Letter: Courts Deciding On Workers’ Comp Benefits

The provision in the workers’ compensation law passed in 1994 that limits benefits during medical treatment to 104 weeks has been struck down in the matter of Westphal vs. City of St. Petersburg.

Currently, until perhaps the Florida Supreme Court decides otherwise, injured workers who are under active medical treatment will be entitled to collect 66 2/3 percent of their average weekly wages for a total of 260 weeks.

The court used strong language writing that limiting benefits to 104 weeks was a “draconian reduction of temporary total disability payments.” Furthermore, the limitation is “indicative of a systemic deprivation of justice” that violates the constitutional rights of employees who suffer serious injuries.

An injured worker who underwent multiple back surgeries was unable to work, according to the employer’s treating doctor, yet, since he had received 104 weeks of compensation, his checks stopped, and for nine months he had no means of earning a living. The court noted that ending benefits while the injured worker is unable to earn money can cause economic ruination. “The natural consequence of such a system of legal redress is potential economic ruination of the injured worker, with all the terrible consequences that this portends for the worker and his or her family.”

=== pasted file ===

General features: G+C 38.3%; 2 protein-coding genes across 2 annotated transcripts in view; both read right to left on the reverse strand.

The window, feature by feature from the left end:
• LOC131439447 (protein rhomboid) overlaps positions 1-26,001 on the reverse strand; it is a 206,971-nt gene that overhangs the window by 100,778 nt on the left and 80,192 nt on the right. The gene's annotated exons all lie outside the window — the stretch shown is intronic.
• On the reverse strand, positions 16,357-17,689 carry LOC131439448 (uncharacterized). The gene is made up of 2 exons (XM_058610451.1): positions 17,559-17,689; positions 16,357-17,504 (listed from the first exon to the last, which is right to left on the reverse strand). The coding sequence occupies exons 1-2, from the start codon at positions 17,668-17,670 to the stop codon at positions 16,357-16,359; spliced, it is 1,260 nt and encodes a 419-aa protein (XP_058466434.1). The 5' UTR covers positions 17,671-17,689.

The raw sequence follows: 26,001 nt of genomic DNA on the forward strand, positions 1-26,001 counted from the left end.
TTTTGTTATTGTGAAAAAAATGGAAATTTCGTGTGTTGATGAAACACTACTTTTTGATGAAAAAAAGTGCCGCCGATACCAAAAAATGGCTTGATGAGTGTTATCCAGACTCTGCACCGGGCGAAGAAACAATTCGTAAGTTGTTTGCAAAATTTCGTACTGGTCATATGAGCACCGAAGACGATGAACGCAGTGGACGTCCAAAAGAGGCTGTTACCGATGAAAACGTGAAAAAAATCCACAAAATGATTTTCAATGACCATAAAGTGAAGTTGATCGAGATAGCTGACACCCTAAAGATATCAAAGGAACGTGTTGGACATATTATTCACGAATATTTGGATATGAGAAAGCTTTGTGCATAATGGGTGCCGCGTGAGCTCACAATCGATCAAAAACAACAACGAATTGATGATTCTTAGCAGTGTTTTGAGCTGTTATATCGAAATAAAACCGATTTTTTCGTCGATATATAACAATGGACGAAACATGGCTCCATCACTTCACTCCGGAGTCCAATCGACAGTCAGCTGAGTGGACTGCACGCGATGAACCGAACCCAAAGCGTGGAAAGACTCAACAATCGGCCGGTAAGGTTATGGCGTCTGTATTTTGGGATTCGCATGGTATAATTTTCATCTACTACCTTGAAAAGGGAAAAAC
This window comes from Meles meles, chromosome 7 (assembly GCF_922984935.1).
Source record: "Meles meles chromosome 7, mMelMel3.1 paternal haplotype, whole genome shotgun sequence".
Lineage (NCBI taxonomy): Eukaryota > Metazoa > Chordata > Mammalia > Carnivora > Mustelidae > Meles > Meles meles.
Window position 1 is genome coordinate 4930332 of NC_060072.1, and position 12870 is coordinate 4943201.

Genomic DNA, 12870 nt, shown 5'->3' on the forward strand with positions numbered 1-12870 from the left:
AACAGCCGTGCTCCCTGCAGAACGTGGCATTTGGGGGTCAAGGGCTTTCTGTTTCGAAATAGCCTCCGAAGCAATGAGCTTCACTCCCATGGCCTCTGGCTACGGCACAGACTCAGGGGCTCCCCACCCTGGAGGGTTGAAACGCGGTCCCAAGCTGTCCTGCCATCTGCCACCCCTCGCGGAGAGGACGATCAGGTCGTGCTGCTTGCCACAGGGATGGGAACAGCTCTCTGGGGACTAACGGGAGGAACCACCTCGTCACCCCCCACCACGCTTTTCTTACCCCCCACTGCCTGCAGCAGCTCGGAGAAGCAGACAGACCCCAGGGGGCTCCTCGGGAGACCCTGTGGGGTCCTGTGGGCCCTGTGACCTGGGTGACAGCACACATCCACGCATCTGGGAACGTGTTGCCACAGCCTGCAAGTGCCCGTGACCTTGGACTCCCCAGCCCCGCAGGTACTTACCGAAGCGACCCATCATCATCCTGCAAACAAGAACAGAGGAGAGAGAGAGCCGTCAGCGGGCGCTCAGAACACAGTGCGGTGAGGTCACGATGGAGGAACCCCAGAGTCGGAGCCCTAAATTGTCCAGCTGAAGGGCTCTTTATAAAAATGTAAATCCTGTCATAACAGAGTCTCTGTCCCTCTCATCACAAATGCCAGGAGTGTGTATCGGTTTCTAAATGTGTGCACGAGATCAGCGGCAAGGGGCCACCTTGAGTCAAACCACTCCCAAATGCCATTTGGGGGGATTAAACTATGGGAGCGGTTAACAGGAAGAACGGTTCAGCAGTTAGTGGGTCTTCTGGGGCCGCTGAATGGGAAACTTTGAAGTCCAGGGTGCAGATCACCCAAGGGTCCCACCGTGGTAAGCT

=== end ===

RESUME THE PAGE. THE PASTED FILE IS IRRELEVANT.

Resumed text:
Prior to the creation of a no-fault workers’ compensation system, an injured worker had the right to sue for injuries and collect for necessary medical treatment, lost wages and pain and suffering. The new worker’s compensation law was supposed to be for “easily ascertained compensation.” The new system must meet the test of “natural justice,” which in part means that “courts shall be open to every person for redress of any injury, and justice shall be administered without sale, denial or delay.”

The issues with the Florida compensation law is a bit technical, but generally, because of the limitation of 104 weeks, a worker had no opportunity to obtain compensation until the injured worker returned to work. This “gap” favored the insurance carrier, since the carrier has the right to choose the treating doctor, and the treating doctor determines when the injured may return to work.

It will be interesting to see if the Florida Supreme Court agrees with the strong language used in the appellate court’s decision. Ultimately the Florida Supreme Court is the final authority to determine whether a Florida law violates the Florida Constitution. The decision is likely to turn on whether the high court believes that workers are adequately compensated or whether insurance companies must do more to provide benefits. Since the current law was enacted, employers have paid much less for coverage. How much increasing benefits from 104 weeks to 260 weeks might affect insurance rates is yet to be determined.

Frank J. Morelli, Wellington